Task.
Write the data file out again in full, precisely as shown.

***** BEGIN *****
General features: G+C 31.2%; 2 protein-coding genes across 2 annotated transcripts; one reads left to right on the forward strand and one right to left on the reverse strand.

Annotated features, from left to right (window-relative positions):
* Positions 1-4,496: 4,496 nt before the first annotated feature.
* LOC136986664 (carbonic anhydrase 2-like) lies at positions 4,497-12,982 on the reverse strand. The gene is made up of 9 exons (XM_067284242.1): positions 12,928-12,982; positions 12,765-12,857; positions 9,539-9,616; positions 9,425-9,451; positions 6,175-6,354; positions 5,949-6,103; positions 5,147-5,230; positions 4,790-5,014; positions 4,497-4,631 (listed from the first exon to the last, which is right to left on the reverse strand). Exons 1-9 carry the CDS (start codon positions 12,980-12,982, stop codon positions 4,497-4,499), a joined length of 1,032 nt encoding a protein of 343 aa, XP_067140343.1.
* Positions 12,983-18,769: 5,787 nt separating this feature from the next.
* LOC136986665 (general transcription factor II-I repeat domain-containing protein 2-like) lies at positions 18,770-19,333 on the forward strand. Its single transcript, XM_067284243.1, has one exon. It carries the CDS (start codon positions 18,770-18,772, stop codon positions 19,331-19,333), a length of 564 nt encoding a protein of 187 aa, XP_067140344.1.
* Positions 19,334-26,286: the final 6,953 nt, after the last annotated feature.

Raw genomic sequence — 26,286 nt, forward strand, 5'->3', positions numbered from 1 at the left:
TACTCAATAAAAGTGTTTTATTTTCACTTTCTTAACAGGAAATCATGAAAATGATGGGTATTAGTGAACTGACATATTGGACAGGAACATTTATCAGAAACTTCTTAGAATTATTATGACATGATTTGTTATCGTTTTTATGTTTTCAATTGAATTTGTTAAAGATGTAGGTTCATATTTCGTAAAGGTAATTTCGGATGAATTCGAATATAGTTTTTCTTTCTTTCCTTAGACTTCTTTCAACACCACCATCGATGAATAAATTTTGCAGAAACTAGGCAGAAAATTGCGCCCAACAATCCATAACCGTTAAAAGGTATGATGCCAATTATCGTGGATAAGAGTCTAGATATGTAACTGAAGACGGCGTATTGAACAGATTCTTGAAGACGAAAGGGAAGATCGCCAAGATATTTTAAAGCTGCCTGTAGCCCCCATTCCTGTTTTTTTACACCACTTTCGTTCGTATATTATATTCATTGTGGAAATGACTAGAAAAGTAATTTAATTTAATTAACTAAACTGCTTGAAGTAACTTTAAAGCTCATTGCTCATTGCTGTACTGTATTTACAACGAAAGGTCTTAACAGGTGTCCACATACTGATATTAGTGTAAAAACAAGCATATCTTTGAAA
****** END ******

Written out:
General features: G+C 31.2%; 2 protein-coding genes across 2 annotated transcripts; one reads left to right on the forward strand and one right to left on the reverse strand.

Annotated features, from left to right (window-relative positions):
* Positions 1-4,496: 4,496 nt before the first annotated feature.
* LOC136986664 (carbonic anhydrase 2-like) lies at positions 4,497-12,982 on the reverse strand. The gene is made up of 9 exons (XM_067284242.1): positions 12,928-12,982; positions 12,765-12,857; positions 9,539-9,616; positions 9,425-9,451; positions 6,175-6,354; positions 5,949-6,103; positions 5,147-5,230; positions 4,790-5,014; positions 4,497-4,631 (listed from the first exon to the last, which is right to left on the reverse strand). Exons 1-9 carry the CDS (start codon positions 12,980-12,982, stop codon positions 4,497-4,499), a joined length of 1,032 nt encoding a protein of 343 aa, XP_067140343.1.
* Positions 12,983-18,769: 5,787 nt separating this feature from the next.
* LOC136986665 (general transcription factor II-I repeat domain-containing protein 2-like) lies at positions 18,770-19,333 on the forward strand. Its single transcript, XM_067284243.1, has one exon. It carries the CDS (start codon positions 18,770-18,772, stop codon positions 19,331-19,333), a length of 564 nt encoding a protein of 187 aa, XP_067140344.1.
* Positions 19,334-26,286: the final 6,953 nt, after the last annotated feature.

Raw genomic sequence — 26,286 nt, forward strand, 5'->3', positions numbered from 1 at the left:
TACTCAATAAAAGTGTTTTATTTTCACTTTCTTAACAGGAAATCATGAAAATGATGGGTATTAGTGAACTGACATATTGGACAGGAACATTTATCAGAAACTTCTTAGAATTATTATGACATGATTTGTTATCGTTTTTATGTTTTCAATTGAATTTGTTAAAGATGTAGGTTCATATTTCGTAAAGGTAATTTCGGATGAATTCGAATATAGTTTTTCTTTCTTTCCTTAGACTTCTTTCAACACCACCATCGATGAATAAATTTTGCAGAAACTAGGCAGAAAATTGCGCCCAACAATCCATAACCGTTAAAAGGTATGATGCCAATTATCGTGGATAAGAGTCTAGATATGTAACTGAAGACGGCGTATTGAACAGATTCTTGAAGACGAAAGGGAAGATCGCCAAGATATTTTAAAGCTGCCTGTAGCCCCCATTCCTGTTTTTTTACACCACTTTCGTTCGTATATTATATTCATTGTGGAAATGACTAGAAAAGTAATTTAATTTAATTAACTAAACTGCTTGAAGTAACTTTAAAGCTCATTGCTCATTGCTGTACTGTATTTACAACGAAAGGTCTTAACAGGTGTCCACATACTGATATTAGTGTAAAAACAAGCATATCTTTGAAA